When I think of hygiene in the past, my brain is instantly flooded with the stench of historical B.O. It is a well-known fact that sanitation standards (both public and personal) were less than ideal. Luckily, we’ve come around to socially-obligatory bathing and grooming, but this was only achieved after centuries of scientific progress. This long, smelly history is often associated with lower-class social groups such as the medieval peasantry. However, as evidence shows, the act of being stinky goes beyond the bottom of the social ladder. This made me question: did monarchs smell? Obviously, this question can’t be limited to one culture or even one particular year, so I decided to narrow my inquiry to one of the most famous monarchs in history: Queen Marie Antoinette.

The perfume, encased in a vial shorter than my pinky finger, had notes of rose and jasmine. (Photo: Hannah White).

For a long time in France, bathing was not in style. Some people believed that bathing in water was risky because water spread disease. In fact, King Louis XIV is said to have only bathed two or three times in his life! Accounts from palaces recall the human fecal matter that could be smelled from anywhere on the grounds. On top of this, dental hygiene was practically nonexistent, and body odor was inevitable. How could a noble cope? The answer is perfume, and lots of it. With the right combination of herbal oils, spices and flowers, one could have a chance of blocking some of the awful smells around the palace and its guests.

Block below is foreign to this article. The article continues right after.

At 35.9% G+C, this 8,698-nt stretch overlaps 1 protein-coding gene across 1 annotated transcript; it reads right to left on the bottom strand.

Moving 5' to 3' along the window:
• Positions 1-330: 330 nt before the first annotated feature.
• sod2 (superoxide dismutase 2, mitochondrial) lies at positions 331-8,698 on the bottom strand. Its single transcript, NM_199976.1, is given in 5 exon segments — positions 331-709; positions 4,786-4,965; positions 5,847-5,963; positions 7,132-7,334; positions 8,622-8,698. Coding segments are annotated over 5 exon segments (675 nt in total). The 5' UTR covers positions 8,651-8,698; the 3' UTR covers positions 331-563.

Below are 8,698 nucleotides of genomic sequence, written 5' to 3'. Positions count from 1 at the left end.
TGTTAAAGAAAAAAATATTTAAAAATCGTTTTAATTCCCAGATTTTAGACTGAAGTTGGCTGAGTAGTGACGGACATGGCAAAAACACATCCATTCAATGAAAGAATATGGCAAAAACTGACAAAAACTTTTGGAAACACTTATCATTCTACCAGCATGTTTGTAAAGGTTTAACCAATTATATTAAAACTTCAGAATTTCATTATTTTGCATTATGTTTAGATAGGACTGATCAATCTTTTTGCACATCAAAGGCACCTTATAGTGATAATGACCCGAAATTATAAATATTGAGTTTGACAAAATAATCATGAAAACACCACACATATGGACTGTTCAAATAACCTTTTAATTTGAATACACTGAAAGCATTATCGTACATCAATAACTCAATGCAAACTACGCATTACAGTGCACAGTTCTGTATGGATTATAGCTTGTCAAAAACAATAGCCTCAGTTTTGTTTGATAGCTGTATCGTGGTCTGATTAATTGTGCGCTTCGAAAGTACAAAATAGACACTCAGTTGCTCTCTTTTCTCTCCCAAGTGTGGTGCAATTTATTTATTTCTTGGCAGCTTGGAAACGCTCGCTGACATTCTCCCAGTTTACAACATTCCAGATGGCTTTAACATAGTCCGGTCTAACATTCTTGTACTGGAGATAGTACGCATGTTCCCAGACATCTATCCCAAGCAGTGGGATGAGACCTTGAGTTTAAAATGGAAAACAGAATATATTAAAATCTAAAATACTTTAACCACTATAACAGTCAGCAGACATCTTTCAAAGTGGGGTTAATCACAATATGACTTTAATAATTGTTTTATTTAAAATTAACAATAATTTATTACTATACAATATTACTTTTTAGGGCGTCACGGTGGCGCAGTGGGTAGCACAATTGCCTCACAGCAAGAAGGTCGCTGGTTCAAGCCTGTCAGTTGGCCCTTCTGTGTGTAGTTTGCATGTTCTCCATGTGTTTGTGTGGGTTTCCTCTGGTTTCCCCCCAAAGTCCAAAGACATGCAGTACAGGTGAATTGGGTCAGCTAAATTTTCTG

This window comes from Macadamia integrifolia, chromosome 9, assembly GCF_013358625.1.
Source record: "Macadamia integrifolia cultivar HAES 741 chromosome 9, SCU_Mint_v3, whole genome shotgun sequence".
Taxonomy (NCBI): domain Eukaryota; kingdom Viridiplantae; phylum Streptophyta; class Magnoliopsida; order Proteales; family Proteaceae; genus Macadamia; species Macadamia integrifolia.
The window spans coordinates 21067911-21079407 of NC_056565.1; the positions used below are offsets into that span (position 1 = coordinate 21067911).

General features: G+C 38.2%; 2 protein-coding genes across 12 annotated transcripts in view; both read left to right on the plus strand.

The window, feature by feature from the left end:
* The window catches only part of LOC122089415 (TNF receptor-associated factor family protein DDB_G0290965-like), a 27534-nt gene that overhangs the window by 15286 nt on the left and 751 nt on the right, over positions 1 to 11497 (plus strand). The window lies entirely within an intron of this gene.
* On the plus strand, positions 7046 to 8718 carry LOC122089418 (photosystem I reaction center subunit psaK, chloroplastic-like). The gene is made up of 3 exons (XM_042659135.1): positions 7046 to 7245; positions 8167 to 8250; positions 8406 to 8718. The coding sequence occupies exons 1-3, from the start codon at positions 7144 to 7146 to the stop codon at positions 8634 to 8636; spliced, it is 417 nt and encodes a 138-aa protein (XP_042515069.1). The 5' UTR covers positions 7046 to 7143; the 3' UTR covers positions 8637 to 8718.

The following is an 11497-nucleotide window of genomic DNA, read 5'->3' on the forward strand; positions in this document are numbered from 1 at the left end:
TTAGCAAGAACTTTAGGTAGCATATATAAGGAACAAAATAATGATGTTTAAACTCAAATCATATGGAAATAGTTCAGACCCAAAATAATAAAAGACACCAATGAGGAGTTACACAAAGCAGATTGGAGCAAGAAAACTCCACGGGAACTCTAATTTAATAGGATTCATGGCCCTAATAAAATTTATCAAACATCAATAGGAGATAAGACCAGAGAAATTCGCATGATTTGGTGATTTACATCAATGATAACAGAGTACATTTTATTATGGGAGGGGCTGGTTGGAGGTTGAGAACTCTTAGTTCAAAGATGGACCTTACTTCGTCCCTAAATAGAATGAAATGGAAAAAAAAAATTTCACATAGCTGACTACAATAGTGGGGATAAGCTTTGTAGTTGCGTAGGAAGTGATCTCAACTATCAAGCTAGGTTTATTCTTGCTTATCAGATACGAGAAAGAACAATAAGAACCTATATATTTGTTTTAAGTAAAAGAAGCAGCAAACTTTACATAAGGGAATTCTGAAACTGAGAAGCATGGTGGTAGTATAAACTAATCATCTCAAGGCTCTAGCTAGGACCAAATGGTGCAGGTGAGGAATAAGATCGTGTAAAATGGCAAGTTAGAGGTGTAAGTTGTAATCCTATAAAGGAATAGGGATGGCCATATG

Fortunately, Marie Antoinette was not one for sticking to the status quo. Her mother, Empress Maria Therese of Austria, believed in the hygienic benefits of bathing. This habit continued when Marie came to France, as she would use herbal mixtures and perfumed sachets in her bath. When her popularity waned, this practice came under fire, as did virtually every other aspect of the queen’s life. Like many nobles, she too had a fondness for perfume, specifically floral scents. In my research, I found multiple recreations of her signature perfume based on her rose garden at Le Petit Trianon, but one caught my eye. This one was called Black Jade by Lubin. As the story goes, Marie gave a duchess her last vial of perfume before her departure to the Conciergerie Prison. A formula for this perfume (called the Bouquet de la Reine) was discovered, modernized and recreated. Of course, that’s only the summary of the story, and there’s a rather high chance it’s been embellished over time. Out of curiosity, I decided to order a small vial of Black Jade to test it out for myself.

If Black Jade is anywhere close to Marie Antoinette’s real perfume, then I can safely say she had a skilled nose. That vial contained one of the loveliest scents I’ve ever smelled. It was sweet. It was floral. It was like sticking your nose into a bouquet of roses. I think the thing that surprised me the most was how fresh it smelled. Floral perfumes often run the risk of smelling musty and great-grandmother-like, but Black Jade was crisp and youthful. Ironically, Marie was executed less than a month before her 38th birthday, meaning she might have been past the average life expectancy in France!

Did Marie Antoinette smell good? The answer is likely an anticlimactic “meh.” Sure, she exercised decent grooming habits, but a lot was missing from her routine. A queen is hardly ever alone, even when bathing. It’s been speculated that Marie wore a linen gown in the bath to preserve her modesty among her ladies-in-waiting. Still, Marie’s preferences in scent have influenced generations of perfume makers, and have given scholars a deeper look into the history of hygiene and beauty standards. As for me, I’ll be fighting off the urge to purchase a full bottle of Black Jade!

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